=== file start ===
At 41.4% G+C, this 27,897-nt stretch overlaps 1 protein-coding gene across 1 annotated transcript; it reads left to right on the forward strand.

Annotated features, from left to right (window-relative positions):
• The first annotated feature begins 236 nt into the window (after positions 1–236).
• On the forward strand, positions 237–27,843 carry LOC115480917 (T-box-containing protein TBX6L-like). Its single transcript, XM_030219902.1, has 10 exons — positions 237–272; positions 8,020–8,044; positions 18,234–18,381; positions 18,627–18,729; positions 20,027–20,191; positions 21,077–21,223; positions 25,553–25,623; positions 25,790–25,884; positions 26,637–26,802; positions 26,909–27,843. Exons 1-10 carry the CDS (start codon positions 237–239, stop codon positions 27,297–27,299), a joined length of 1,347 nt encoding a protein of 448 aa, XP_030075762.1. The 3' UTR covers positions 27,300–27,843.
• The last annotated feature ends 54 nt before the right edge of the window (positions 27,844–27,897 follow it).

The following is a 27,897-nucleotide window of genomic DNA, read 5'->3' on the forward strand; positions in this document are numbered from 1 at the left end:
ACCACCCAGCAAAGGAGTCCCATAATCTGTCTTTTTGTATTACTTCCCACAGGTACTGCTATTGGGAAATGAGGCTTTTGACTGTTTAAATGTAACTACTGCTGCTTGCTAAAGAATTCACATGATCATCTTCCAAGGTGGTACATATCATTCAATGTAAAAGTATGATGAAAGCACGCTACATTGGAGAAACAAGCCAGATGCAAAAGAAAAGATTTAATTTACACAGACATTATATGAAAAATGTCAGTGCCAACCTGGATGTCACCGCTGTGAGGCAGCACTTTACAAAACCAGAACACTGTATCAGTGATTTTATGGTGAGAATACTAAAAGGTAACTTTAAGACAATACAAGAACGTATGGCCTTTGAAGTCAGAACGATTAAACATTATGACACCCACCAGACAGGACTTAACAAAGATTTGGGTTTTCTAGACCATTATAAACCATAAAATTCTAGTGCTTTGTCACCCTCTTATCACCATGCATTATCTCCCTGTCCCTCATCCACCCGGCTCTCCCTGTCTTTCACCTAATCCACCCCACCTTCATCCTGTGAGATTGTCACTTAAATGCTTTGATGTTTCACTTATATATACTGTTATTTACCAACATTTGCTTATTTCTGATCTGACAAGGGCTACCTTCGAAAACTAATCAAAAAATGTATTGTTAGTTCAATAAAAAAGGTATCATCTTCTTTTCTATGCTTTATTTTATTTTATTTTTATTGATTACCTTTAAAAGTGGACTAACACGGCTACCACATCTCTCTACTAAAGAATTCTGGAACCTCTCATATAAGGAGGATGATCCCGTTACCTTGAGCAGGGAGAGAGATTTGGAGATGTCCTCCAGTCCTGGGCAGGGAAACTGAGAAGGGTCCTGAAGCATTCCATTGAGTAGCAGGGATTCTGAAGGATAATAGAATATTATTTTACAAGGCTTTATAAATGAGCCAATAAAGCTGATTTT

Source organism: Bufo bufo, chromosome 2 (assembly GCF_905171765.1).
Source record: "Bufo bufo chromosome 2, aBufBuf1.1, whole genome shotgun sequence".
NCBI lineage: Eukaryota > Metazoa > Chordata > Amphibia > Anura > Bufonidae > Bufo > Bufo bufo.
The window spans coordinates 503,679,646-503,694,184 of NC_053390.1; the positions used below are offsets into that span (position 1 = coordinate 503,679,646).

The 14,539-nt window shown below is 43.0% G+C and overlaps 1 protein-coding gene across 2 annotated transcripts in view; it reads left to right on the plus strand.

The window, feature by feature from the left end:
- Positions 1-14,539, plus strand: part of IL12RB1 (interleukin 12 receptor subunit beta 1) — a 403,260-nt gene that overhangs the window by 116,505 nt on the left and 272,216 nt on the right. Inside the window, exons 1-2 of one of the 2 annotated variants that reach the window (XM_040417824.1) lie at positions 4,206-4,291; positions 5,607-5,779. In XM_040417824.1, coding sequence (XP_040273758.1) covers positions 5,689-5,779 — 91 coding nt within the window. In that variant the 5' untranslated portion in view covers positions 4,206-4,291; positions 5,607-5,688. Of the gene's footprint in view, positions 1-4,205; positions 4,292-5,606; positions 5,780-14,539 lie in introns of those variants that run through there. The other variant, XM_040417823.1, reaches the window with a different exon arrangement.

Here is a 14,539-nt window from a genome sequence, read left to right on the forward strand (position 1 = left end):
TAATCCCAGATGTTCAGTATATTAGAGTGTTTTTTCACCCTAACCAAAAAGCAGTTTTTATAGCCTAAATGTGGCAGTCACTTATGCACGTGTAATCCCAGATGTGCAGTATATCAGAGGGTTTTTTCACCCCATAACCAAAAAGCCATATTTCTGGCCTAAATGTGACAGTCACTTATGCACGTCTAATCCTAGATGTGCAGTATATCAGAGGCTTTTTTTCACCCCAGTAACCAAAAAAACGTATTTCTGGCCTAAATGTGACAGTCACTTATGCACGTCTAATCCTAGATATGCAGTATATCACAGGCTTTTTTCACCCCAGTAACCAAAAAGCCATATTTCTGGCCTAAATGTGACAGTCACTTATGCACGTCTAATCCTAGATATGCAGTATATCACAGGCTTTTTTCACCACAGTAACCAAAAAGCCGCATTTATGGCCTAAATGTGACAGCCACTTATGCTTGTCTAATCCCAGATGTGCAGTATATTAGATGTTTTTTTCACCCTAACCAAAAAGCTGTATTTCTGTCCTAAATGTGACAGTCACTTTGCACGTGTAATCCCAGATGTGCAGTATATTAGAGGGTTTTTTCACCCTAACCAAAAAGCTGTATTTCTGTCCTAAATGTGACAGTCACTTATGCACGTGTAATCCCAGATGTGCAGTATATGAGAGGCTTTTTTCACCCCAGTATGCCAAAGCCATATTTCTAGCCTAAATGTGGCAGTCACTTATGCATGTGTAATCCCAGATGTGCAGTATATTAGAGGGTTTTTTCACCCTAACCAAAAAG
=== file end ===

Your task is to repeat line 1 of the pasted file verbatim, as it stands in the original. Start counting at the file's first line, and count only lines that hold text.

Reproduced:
At 41.4% G+C, this 27,897-nt stretch overlaps 1 protein-coding gene across 1 annotated transcript; it reads left to right on the forward strand.